Ashfords has hired air accident litigation expert Jim Morris as head of the UK firm’s aviation practice.

Jim Morris

Morris, who is a barrister and former RAF pilot, joins from Irwin Mitchell, where he spent six years as a partner specialising in air accident litigation.

At Irwin Mitchell he advised on several high-profile air accidents, representing the families of British passengers in the 2015 Germanwings A320-200 crash and the 2012 Sita Air Dornier 228 crash in Nepal.

He also represented the families of passengers killed in the 2012 Dana Air McDonnell Douglas MD-83 crash in Lagos and the 2010 Pamir Airways Antonov An-24RV crash in Afghanistan.

Morris, 46, said he was proud to join Ashfords, which he praised for its sector-specific approach.

“This industry specific expertise fits with my background as a professional RAF pilot,” he said. “[Joining] Ashfords is a very exciting opportunity for me to lead and develop a dedicated claimant aviation practice within an agile, ambitious and reputable international law firm.”

Asked why he chose to leave Irwin Mitchell, Morris said he was bound by a confidentiality clause, which prohibited him from disclosing his reasons for resigning.

“My last aviation practice was just a part of – and controlled by – a much larger general personal injury and travel litigation department,” he said.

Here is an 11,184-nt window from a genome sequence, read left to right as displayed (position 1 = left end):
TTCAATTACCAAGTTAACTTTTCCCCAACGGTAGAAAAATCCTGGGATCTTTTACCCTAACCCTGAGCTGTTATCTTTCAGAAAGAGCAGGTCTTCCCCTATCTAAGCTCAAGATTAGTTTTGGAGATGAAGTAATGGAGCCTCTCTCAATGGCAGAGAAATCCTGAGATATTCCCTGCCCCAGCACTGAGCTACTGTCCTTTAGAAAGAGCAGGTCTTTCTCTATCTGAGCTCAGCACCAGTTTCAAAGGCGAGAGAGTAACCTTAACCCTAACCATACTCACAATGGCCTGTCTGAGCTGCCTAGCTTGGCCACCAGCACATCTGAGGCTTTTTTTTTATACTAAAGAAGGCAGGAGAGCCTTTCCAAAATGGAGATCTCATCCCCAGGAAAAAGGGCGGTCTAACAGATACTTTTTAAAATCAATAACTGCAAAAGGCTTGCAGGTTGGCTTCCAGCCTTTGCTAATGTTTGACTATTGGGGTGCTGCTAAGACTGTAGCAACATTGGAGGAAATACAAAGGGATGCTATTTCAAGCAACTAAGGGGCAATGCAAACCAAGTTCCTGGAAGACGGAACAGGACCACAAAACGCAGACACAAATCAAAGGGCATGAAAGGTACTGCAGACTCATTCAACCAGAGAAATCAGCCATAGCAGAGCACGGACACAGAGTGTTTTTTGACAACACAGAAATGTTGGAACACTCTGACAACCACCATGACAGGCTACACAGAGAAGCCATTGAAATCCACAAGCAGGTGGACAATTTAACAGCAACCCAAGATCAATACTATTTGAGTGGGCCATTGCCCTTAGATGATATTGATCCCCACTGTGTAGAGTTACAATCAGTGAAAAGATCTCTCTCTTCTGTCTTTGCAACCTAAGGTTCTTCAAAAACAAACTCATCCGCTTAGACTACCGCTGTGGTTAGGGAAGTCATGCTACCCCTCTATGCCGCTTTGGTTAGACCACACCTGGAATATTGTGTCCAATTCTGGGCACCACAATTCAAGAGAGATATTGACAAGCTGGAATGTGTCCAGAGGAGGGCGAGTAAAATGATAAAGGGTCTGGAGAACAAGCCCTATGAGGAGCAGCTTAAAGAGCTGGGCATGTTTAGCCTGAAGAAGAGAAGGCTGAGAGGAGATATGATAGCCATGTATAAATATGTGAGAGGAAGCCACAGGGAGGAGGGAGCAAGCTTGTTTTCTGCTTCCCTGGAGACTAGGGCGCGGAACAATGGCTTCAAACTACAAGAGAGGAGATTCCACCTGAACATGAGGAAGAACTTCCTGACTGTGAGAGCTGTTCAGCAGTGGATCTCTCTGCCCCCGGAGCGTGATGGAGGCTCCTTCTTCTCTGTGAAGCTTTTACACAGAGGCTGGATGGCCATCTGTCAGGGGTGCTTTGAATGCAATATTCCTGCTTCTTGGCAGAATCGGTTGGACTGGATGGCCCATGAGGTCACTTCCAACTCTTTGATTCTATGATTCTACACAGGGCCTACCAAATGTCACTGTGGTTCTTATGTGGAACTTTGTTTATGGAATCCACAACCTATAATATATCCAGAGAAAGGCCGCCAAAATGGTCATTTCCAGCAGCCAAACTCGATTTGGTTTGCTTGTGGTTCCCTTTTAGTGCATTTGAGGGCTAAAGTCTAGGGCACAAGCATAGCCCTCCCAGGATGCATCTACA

“Due to the nature and complexity of air accidents, there is a clear need for a specialist practice that is just dedicated to representing the victims of air accidents. I now have this at Ashfords. I lead a stand-alone aviation practice that can provide the highest level of specialist service to air accident victims.”

He said he hopes to continue building an “ethical and compassionate reputation”, while taking on cases that lead to improved flight safety and achieve the best results for accident victims.

Ashfords confirmed the hire of Morris on 8 February, although his formal start date at the firm was in January.

Rory Mac Neice, head of dispute resolution at Ashfords, said he looked forward to seeing the aviation sector group thrive under Morris.

A spokesperson for Irwin Mitchell declined to comment, but said the firm's aviation team continues to represent victims of major air accidents, including the Germanwings crash.